film reel image

film reel image

Saturday, August 19, 2023

Oppenheimer 2023 * * 1/2 Stars


With his numerous films, Christopher Nolan never makes it easy for you the viewer, to gravitate to a smooth landing. I mean he's just not the most focused of storytellers, juggling tons of personas and narratives that enter and leave the screen faster than a speeding bullet. Such is the case with his latest titled Oppenheimer, a three hour biographical flick about J. Robert Oppenheimer (played by a disciplined Cillian Murphy) and his involvement with the Manhattan project (aka the development of the atomic incendiary). 

Haunting at times, lumbering at others, and secretly showing Nolan channeling his inner Terrence Malick, Oppenheimer is talky and physicist speak from the get-go. It also adds numerous cut away-s courtesy of Nolan, who numbs the audience member with imagery of all things fission. Yup, the best way to embrace Oppenheimer is to hark back to Christopher Nolan's earlier stuff a la Memento and 2002's Insomnia. You just have to think of those pics as longer and much more drawn-out. 

Historically, Oppenheimer has a solid sense of time and place (circa 1926-1954) and the musical score by Ludwig Goransson is eerie, glacial beauty. Continuity-wise, the movie sadly wears you out, presenting so many characters (played by known actors) that perform amicably but fade in and out like "slay" insertions. Look there's Emily Blunt as J. Robert's wife. Look there's Casey Affleck as military intelligence officer Boris Pash. Look there's Rami Malek as nuclear expert David L. Hill. And look there's Gary Oldman as president Harry S. Truman. Watching Oppenheimer, you concentrate less on the overall yarn here and more on the spot-the-unrecognizable-celebrity ogle. I mean it almost becomes a drinking game (not that I condone such actions).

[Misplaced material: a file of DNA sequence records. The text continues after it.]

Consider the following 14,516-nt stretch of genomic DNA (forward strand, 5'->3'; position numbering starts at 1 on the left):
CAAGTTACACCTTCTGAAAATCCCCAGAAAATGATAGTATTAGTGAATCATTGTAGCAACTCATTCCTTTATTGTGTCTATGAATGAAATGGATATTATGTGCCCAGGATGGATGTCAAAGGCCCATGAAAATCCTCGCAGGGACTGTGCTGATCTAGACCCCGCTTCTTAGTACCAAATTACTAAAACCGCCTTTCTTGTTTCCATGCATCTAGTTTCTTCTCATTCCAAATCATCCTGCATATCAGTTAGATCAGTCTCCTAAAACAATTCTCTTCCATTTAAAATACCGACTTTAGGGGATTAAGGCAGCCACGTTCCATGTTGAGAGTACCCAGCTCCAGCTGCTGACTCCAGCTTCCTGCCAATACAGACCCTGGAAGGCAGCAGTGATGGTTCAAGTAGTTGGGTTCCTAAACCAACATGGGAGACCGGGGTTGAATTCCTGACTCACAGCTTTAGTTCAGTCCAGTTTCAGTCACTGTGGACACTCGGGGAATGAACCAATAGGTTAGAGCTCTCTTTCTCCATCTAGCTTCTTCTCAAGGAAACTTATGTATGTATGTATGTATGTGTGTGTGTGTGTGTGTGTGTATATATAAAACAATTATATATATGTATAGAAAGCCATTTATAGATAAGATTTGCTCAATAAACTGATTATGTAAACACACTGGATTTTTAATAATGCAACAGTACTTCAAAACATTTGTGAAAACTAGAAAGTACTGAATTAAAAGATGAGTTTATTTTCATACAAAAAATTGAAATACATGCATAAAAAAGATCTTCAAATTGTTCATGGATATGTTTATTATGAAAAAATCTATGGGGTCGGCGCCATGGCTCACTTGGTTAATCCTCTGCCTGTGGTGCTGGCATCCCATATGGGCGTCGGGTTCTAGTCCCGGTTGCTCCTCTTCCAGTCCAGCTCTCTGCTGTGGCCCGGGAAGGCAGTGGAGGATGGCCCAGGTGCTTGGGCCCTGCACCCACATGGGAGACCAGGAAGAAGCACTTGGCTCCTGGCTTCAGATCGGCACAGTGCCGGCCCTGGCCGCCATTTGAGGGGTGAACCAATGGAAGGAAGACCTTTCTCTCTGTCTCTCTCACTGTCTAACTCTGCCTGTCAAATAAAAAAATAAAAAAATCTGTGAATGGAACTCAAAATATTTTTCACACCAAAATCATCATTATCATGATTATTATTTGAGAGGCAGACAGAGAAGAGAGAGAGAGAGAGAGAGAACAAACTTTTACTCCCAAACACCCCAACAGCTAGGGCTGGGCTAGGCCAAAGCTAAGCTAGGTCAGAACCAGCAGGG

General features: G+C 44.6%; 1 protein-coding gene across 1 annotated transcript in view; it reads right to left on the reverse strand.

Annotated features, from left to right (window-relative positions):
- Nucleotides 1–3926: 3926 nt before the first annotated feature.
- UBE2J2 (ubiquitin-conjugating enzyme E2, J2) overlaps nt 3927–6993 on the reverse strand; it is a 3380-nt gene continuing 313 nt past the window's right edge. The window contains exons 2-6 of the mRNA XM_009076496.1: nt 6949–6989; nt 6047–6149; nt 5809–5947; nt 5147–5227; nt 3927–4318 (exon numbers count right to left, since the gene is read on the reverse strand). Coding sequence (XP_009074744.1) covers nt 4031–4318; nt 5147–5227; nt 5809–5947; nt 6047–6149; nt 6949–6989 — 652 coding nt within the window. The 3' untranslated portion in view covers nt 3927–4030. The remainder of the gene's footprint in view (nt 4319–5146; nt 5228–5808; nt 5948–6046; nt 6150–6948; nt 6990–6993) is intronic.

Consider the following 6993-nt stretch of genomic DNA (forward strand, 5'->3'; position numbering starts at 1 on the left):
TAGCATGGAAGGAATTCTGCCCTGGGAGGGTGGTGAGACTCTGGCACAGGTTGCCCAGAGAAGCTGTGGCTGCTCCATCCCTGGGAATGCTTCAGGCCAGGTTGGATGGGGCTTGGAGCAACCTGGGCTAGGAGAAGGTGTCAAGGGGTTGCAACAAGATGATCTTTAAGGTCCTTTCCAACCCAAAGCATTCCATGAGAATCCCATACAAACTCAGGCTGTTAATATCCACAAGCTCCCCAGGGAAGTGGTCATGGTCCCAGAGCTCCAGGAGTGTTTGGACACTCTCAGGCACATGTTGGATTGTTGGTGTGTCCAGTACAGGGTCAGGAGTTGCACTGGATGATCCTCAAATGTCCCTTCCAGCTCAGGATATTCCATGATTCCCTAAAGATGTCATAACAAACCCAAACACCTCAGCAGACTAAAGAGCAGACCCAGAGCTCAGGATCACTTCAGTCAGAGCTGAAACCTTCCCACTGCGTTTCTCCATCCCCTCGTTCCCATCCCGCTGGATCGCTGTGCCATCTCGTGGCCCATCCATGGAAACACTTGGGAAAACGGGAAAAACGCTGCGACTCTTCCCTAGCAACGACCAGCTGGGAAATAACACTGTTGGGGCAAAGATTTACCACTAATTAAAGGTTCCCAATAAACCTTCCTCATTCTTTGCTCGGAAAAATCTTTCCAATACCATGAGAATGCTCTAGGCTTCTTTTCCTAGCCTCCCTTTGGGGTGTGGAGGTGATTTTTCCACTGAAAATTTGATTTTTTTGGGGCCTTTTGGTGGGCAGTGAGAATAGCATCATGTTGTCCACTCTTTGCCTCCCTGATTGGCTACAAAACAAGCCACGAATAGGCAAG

Edited lightning-quick but still in need of a cutdown via 30 minutes of runtime, Oppenheimer is the type of vehicle you see once and then proceed to decompress. Based on the huge box office take however, it's safe to say that it could never be a "bomb". Natch. 

Written by Jesse Burleson

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